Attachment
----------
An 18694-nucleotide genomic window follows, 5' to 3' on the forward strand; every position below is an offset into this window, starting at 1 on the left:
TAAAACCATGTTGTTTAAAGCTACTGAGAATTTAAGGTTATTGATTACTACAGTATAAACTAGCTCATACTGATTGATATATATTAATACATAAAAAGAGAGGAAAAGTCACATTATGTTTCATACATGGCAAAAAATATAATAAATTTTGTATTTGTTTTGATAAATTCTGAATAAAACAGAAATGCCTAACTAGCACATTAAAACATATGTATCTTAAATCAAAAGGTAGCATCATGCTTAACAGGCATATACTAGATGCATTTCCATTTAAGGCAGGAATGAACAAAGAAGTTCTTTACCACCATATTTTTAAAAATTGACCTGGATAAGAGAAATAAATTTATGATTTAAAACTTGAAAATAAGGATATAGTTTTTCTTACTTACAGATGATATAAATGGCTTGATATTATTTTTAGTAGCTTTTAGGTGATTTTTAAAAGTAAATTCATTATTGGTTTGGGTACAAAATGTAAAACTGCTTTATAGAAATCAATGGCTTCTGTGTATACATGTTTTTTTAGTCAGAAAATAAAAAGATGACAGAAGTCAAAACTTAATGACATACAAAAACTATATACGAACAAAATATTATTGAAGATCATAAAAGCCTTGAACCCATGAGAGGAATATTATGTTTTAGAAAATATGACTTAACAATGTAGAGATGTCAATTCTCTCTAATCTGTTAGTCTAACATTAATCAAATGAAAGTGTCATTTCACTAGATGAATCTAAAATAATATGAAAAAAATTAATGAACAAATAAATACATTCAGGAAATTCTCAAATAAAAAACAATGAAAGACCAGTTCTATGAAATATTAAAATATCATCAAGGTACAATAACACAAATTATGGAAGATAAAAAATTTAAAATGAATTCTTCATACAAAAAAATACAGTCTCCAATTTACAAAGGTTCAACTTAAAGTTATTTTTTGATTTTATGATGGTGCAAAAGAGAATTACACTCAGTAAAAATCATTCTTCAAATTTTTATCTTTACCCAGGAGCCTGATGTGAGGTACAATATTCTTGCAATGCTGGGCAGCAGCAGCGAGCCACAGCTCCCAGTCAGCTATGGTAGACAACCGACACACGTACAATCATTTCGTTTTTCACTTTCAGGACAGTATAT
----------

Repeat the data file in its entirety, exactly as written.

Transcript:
An 18694-nucleotide genomic window follows, 5' to 3' on the forward strand; every position below is an offset into this window, starting at 1 on the left:
TAAAACCATGTTGTTTAAAGCTACTGAGAATTTAAGGTTATTGATTACTACAGTATAAACTAGCTCATACTGATTGATATATATTAATACATAAAAAGAGAGGAAAAGTCACATTATGTTTCATACATGGCAAAAAATATAATAAATTTTGTATTTGTTTTGATAAATTCTGAATAAAACAGAAATGCCTAACTAGCACATTAAAACATATGTATCTTAAATCAAAAGGTAGCATCATGCTTAACAGGCATATACTAGATGCATTTCCATTTAAGGCAGGAATGAACAAAGAAGTTCTTTACCACCATATTTTTAAAAATTGACCTGGATAAGAGAAATAAATTTATGATTTAAAACTTGAAAATAAGGATATAGTTTTTCTTACTTACAGATGATATAAATGGCTTGATATTATTTTTAGTAGCTTTTAGGTGATTTTTAAAAGTAAATTCATTATTGGTTTGGGTACAAAATGTAAAACTGCTTTATAGAAATCAATGGCTTCTGTGTATACATGTTTTTTTAGTCAGAAAATAAAAAGATGACAGAAGTCAAAACTTAATGACATACAAAAACTATATACGAACAAAATATTATTGAAGATCATAAAAGCCTTGAACCCATGAGAGGAATATTATGTTTTAGAAAATATGACTTAACAATGTAGAGATGTCAATTCTCTCTAATCTGTTAGTCTAACATTAATCAAATGAAAGTGTCATTTCACTAGATGAATCTAAAATAATATGAAAAAAATTAATGAACAAATAAATACATTCAGGAAATTCTCAAATAAAAAACAATGAAAGACCAGTTCTATGAAATATTAAAATATCATCAAGGTACAATAACACAAATTATGGAAGATAAAAAATTTAAAATGAATTCTTCATACAAAAAAATACAGTCTCCAATTTACAAAGGTTCAACTTAAAGTTATTTTTTGATTTTATGATGGTGCAAAAGAGAATTACACTCAGTAAAAATCATTCTTCAAATTTTTATCTTTACCCAGGAGCCTGATGTGAGGTACAATATTCTTGCAATGCTGGGCAGCAGCAGCGAGCCACAGCTCCCAGTCAGCTATGGTAGACAACCGACACACGTACAATCATTTCGTTTTTCACTTTCAGGACAGTATAT